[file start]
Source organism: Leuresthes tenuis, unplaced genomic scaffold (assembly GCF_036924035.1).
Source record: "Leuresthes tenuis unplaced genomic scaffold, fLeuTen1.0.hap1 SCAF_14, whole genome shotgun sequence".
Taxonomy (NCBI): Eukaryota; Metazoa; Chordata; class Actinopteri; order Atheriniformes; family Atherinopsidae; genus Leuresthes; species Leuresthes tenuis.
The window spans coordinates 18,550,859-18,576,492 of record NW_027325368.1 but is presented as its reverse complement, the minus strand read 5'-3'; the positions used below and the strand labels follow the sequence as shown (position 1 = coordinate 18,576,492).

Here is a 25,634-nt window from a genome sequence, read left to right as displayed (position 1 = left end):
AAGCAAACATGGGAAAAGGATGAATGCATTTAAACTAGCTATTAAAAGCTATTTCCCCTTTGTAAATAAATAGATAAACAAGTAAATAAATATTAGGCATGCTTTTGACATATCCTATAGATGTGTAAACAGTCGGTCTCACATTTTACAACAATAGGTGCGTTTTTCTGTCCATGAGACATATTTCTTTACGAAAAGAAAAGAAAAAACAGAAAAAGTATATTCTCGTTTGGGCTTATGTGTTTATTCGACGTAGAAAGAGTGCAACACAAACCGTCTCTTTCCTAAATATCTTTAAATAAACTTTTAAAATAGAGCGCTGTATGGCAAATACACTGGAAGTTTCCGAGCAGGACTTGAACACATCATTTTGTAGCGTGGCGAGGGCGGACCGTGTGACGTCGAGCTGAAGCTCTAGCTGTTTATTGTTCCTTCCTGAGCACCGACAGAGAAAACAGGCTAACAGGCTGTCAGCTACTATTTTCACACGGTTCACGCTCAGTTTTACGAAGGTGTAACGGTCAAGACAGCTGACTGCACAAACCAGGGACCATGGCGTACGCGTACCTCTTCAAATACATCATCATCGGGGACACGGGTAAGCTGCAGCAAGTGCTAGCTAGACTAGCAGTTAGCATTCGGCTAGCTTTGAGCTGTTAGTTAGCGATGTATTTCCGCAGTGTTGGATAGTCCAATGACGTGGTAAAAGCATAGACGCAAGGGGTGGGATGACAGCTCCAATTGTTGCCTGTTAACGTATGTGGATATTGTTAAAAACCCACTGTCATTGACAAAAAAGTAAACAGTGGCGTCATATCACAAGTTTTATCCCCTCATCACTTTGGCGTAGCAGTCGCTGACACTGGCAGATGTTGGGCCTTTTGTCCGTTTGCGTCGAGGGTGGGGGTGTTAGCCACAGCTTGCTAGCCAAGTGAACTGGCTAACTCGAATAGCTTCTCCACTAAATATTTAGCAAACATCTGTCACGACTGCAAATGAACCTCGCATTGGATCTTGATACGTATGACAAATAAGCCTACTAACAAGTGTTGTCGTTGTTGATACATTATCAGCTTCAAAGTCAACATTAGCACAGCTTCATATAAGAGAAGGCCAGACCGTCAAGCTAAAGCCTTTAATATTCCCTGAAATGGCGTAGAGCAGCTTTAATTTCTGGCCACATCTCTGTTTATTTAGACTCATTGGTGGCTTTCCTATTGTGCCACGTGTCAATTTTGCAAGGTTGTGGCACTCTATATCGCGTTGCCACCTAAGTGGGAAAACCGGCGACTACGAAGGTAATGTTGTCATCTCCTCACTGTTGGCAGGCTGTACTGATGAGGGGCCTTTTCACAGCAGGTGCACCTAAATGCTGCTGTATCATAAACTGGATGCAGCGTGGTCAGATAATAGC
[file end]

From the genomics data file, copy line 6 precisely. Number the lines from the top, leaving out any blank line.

AAGCAAACATGGGAAAAGGATGAATGCATTTAAACTAGCTATTAAAAGCTATTTCCCCTTTGTAAATAAATAGATAAACAAGTAAATAAATATTAGGCATGCTTTTGACATATCCTATAGATGTGTAAACAGTCGGTCTCACATTTTACAACAATAGGTGCGTTTTTCTGTCCATGAGACATATTTCTTTACGAAAAGAAAAGAAAAAACAGAAAAAGTATATTCTCGTTTGGGCTTATGTGTTTATTCGACGTAGAAAGAGTGCAACACAAACCGTCTCTTTCCTAAATATCTTTAAATAAACTTTTAAAATAGAGCGCTGTATGGCAAATACACTGGAAGTTTCCGAGCAGGACTTGAACACATCATTTTGTAGCGTGGCGAGGGCGGACCGTGTGACGTCGAGCTGAAGCTCTAGCTGTTTATTGTTCCTTCCTGAGCACCGACAGAGAAAACAGGCTAACAGGCTGTCAGCTACTATTTTCACACGGTTCACGCTCAGTTTTACGAAGGTGTAACGGTCAAGACAGCTGACTGCACAAACCAGGGACCATGGCGTACGCGTACCTCTTCAAATACATCATCATCGGGGACACGGGTAAGCTGCAGCAAGTGCTAGCTAGACTAGCAGTTAGCATTCGGCTAGCTTTGAGCTGTTAGTTAGCGATGTATTTCCGCAGTGTTGGATAGTCCAATGACGTGGTAAAAGCATAGACGCAAGGGGTGGGATGACAGCTCCAATTGTTGCCTGTTAACGTATGTGGATATTGTTAAAAACCCACTGTCATTGACAAAAAAGTAAACAGTGGCGTCATATCACAAGTTTTATCCCCTCATCACTTTGGCGTAGCAGTCGCTGACACTGGCAGATGTTGGGCCTTTTGTCCGTTTGCGTCGAGGGTGGGGGTGTTAGCCACAGCTTGCTAGCCAAGTGAACTGGCTAACTCGAATAGCTTCTCCACTAAATATTTAGCAAACATCTGTCACGACTGCAAATGAACCTCGCATTGGATCTTGATACGTATGACAAATAAGCCTACTAACAAGTGTTGTCGTTGTTGATACATTATCAGCTTCAAAGTCAACATTAGCACAGCTTCATATAAGAGAAGGCCAGACCGTCAAGCTAAAGCCTTTAATATTCCCTGAAATGGCGTAGAGCAGCTTTAATTTCTGGCCACATCTCTGTTTATTTAGACTCATTGGTGGCTTTCCTATTGTGCCACGTGTCAATTTTGCAAGGTTGTGGCACTCTATATCGCGTTGCCACCTAAGTGGGAAAACCGGCGACTACGAAGGTAATGTTGTCATCTCCTCACTGTTGGCAGGCTGTACTGATGAGGGGCCTTTTCACAGCAGGTGCACCTAAATGCTGCTGTATCATAAACTGGATGCAGCGTGGTCAGATAATAGC